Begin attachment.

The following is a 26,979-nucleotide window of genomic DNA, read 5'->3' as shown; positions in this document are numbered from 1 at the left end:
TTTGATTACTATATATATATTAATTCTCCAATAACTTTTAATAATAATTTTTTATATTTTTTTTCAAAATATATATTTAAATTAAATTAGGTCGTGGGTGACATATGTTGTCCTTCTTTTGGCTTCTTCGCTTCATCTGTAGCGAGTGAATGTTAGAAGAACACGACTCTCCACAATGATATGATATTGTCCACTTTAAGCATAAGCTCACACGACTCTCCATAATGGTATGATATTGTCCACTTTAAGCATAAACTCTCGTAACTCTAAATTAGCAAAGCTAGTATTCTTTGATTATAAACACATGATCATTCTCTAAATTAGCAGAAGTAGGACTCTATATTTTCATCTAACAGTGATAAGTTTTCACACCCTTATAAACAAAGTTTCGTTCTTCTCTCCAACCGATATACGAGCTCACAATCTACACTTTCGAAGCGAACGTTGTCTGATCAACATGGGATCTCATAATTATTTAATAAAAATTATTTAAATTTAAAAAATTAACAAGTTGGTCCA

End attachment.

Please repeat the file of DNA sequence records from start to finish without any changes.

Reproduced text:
The following is a 26,979-nucleotide window of genomic DNA, read 5'->3' as shown; positions in this document are numbered from 1 at the left end:
TTTGATTACTATATATATATTAATTCTCCAATAACTTTTAATAATAATTTTTTATATTTTTTTTCAAAATATATATTTAAATTAAATTAGGTCGTGGGTGACATATGTTGTCCTTCTTTTGGCTTCTTCGCTTCATCTGTAGCGAGTGAATGTTAGAAGAACACGACTCTCCACAATGATATGATATTGTCCACTTTAAGCATAAGCTCACACGACTCTCCATAATGGTATGATATTGTCCACTTTAAGCATAAACTCTCGTAACTCTAAATTAGCAAAGCTAGTATTCTTTGATTATAAACACATGATCATTCTCTAAATTAGCAGAAGTAGGACTCTATATTTTCATCTAACAGTGATAAGTTTTCACACCCTTATAAACAAAGTTTCGTTCTTCTCTCCAACCGATATACGAGCTCACAATCTACACTTTCGAAGCGAACGTTGTCTGATCAACATGGGATCTCATAATTATTTAATAAAAATTATTTAAATTTAAAAAATTAACAAGTTGGTCCA